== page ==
Who is Thomas Aláan?

I joke that I’m a bit of a jack-of-all-trades because I have my hands in so many pots. Musically, I am a teacher, conductor, and performer, while outside of music I also do photography, graphic design, educational programming, and I am on a non-profit board. I’ve been Director of Women’s Schola at Holy Name Cathedral since 2009 and Assistant Conductor of Choirs since 2011... it’s hard to believe that I’ve been there six seasons! I’ve always been a teacher at heart, having grown up in a family of teachers. I did my M.A Vocal Pedagogy at Texas Woman’s University at the same time my colleague, Brandi Berry, was at the University of North Texas just across town. It wasn’t until about two or three years ago that I started pursuing a performance career, and it was about that time that Brandi and I reconnected and I signed up with the BBE.

What turned you on to early music?

I confess that my first experience with early music would make most historically informed performers grind their teeth. When I was in Jr. High, my dad purchased Vision: The Music of Hildegard von Bingen. Like a typical teenager, I was mortified of anyone perceiving me as “not cool,” so I enjoyed this music in the privacy of my bedroom behind closed doors. While I now know that Hildegard didn’t perform with synthesizers, the CD did introduce me to early Western music. (Don’t tell anyone that I still listen to the album sometimes.)

For a more “pure” introduction to early music, I can credit my high school music history class. Yes, we were so geeky that we used the Stolba textbook which I kept and again used in college. I remember organum, both parallel and melismatic, and that I thought it was the most beautiful music imaginable.

How did you get into singing?

I sang when I was in elementary school but had to quit when I went to Jr. High so I could continue with band. I got back into singing in 10th grade when I joined choir at my high school. I continued with choir through high school and went to college to become a music teacher, double majoring in saxophone and voice. While I more naturally took to the saxophone, I loved the challenge of singing and was eager to learn as much as I could. I was singing as a tenor back then. I made the switch to countertenor when I was in graduate school when I realized singing in the lower octave just wasn’t working for me. I consider switching fach to be one of the best decisions I ever made.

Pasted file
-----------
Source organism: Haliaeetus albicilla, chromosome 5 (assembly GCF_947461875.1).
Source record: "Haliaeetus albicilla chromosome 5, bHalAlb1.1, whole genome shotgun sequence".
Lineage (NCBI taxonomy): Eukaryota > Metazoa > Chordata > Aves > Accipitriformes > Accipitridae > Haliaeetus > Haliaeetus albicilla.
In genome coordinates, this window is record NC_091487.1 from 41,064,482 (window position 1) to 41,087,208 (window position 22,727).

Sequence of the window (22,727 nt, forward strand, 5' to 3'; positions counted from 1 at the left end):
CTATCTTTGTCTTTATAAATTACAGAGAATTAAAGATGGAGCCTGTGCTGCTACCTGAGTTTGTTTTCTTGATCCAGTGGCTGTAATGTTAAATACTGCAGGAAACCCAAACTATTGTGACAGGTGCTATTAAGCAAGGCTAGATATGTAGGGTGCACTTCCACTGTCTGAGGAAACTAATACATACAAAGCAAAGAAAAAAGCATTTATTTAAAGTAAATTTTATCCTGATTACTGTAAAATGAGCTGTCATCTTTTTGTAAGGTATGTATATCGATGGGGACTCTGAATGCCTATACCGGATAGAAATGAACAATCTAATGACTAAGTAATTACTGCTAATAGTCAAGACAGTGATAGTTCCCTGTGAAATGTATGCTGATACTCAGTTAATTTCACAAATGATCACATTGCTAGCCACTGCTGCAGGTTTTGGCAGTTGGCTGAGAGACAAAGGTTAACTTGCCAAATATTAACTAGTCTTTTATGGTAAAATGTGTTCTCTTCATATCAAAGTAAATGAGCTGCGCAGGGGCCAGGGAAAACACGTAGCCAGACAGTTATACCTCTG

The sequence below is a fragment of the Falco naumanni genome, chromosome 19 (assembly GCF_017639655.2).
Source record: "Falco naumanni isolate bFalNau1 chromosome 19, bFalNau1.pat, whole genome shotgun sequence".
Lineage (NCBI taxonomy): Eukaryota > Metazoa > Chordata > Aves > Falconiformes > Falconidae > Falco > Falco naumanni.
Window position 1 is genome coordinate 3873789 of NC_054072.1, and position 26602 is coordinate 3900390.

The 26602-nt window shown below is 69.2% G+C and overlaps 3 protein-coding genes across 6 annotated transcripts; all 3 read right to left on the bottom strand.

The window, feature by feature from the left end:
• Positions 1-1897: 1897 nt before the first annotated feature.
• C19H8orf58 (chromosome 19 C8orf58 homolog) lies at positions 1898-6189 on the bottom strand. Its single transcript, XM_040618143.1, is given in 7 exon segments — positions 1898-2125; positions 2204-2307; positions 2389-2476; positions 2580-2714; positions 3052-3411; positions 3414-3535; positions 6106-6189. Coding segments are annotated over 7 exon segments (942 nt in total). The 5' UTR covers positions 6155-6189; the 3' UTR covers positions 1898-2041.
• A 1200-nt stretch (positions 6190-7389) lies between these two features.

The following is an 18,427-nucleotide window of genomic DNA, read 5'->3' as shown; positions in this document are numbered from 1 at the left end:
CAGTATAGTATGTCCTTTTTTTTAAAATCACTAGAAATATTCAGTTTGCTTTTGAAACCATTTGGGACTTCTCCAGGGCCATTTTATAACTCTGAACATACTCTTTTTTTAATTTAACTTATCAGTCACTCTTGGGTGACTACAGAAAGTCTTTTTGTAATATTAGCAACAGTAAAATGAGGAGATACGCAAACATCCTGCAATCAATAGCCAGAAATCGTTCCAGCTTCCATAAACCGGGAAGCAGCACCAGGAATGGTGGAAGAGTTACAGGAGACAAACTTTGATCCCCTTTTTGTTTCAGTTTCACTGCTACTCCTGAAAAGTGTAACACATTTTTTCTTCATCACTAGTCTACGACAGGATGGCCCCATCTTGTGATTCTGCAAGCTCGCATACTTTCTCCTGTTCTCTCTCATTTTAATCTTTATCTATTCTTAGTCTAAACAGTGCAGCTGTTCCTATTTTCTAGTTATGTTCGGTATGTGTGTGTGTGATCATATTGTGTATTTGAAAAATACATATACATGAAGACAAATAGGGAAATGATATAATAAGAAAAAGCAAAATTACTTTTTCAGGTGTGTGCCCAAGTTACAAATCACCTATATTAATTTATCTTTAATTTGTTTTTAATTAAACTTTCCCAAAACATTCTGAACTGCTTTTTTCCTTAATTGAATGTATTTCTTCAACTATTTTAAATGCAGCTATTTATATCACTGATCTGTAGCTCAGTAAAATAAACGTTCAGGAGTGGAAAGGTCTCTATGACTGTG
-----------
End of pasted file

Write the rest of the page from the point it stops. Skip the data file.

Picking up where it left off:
What is one of your favorite pieces of (early) music and why?

Allegri’s Miserere Mei, Deus stands out to me above anything else before the 1800s. When I listen to it, I experience a sense of timelessness, or at least as close to timelessness as I think I can comprehend, and I feel I could be content with just this one piece for all eternity (or at least in a "stranded on a desert island" scenario). The static chords, dissonances, the sense of hanging and weightlessness. Of course the famous soprano high C that occurs throughout. Who doesn’t love those high C's (aside from the soprano herself)?

What are you most looking forward to about touring?

This is the first time I’ve ever toured with a group, so I'm really excited. If I have to nail down one thing, it will be performing in so many diverse and beautiful venues. I love visiting churches when I travel, so getting to sing in these stunning cathedrals and churches will be the definitive highlight for me. That I get to do it with long-time friends, Brandi and Matt, and my new friend and colleague, Phil, just makes the experience even more special. 

 

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